Every year my local game shop hosts a Halloween party. Part of the tradition of costumes, good food, and gaming is that I run a game of Dread for whoever wishes to play. Each year this game of Dread has a full table, and it always turns into a sort of spectator sport for non-players who follow the story as it unfolds.
There has just been one significant problem with this game of Dread: Character creation takes too long for people to focus on while in the middle of a party. Dread requires that each player complete a questionnaire of thirteen questions in order without knowledge of what the next question will be. This is not the easiest activity to focus on when you are surrounded by good food and good times.
I decided to hack Dread this year in order to avoid this one issue. To keep my hack from going astray I committed to keeping the changes to a minimum.
Addressing Only the Key Issue
The problem I needed to address was not a problem with the rules. I had a problem with the situation in which that game was going to be played. The character creation process could not take a great length of time, nor could it require more than a minute or two of focus for the players.
The solution was to break the questionnaire’s up so that instead of answering all of the questions in order at the beginning of the game, the players instead answered one question at a time in no particular order while playing the game. I reduced the questions from thirteen to seven and wrote each question on an index card. My plan was to hand the players a card when they did something in game that should be rewarded, or when they took a risk in the game for the purpose of gaining a question.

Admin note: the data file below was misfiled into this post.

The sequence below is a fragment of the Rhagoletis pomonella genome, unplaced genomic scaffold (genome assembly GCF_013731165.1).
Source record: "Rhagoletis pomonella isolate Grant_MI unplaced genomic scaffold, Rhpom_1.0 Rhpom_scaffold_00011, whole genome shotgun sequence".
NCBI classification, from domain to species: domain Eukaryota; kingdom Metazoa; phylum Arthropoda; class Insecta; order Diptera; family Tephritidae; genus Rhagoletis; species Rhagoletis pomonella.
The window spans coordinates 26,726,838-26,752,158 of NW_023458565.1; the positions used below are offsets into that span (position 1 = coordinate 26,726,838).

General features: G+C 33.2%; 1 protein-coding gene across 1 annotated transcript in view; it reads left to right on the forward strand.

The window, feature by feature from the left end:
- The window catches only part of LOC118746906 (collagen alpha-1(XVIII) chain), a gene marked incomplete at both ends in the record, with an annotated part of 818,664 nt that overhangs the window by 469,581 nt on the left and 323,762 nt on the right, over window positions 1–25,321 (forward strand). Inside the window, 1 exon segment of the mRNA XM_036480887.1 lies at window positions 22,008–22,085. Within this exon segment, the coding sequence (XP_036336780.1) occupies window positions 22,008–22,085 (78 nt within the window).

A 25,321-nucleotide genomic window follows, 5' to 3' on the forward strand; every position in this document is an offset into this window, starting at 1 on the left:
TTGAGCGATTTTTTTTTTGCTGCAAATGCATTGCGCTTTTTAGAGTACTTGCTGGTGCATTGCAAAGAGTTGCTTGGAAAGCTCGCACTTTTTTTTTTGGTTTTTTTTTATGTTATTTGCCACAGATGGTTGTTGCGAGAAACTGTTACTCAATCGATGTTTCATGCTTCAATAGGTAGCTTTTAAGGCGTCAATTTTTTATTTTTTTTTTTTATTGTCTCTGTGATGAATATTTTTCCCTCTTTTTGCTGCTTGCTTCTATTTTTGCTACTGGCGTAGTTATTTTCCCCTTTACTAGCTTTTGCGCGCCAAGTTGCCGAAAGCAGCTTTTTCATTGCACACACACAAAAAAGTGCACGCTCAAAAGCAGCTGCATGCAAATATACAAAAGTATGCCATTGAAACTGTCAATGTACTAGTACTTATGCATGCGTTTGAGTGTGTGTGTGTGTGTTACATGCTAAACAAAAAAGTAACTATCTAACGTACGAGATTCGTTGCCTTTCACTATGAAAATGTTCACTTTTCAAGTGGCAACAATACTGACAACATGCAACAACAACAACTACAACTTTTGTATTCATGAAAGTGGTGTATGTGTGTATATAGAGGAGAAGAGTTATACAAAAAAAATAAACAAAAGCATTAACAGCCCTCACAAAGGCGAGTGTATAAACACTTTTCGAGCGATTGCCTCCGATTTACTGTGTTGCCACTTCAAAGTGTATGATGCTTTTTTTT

My original problem was now solved, but I had inadvertently created a whole new one.
What is the Incentive?
The rules for Dread’s character creation gives the player a foundation and incentive for playing his or her character. By changing the character creation process I had removed that incentive.
I needed a setting that would work with the changes I had made to the character creation process, but at the same time was going to offer player incentive without causing anymore problems. I decided that I would make each character creation question answered an accomplishment that would be reflected within the game world. Since Dread is a horror game I decided to go with the scariest setting that I could think of: Hell.
Each of the characters was a soul that had been sent to Hell. The characters had no memory of their lives before Hell though, and unless the characters were willing to risk plummeting into the depths of Hell to discover their pasts they would be tortured for eternity without ever knowing why. Seemed like a perfectly valid form of damnation to me.
Now I had my incentive for each player to learn more about his or her character, as well as incentive to interact with the game world. Sitting around in the game world would result in horrible things happening to each character, and each player’s natural curiosity resulted in plenty of requests for a chance to learn more about their character. I added a rule that you had to wait 15 minutes between taking on challenges to receive a question. Rewarding player actions that resulted in more fun for the group with a question also helped to keep the game on track.
The End Result
The game was great fun, and while my hacks probably would not hold up for a reoccurring game of Dread, they did work splendidly for this particular night. The reason I suspect that it worked is because I kept my hacks to a minimum. Each was focused on either resolving the initial problem (character creation during a party takes too long), or providing the players with incentive toÂ playÂ the game that fit the mood of the event (playing a scary game at a Halloween party).
What about others? Have you hacked a game in order to address a particular problem? What new problems did it result in? What were the end results? Leave a comment below and share your stories about hacking a game’s rules with the rest of us.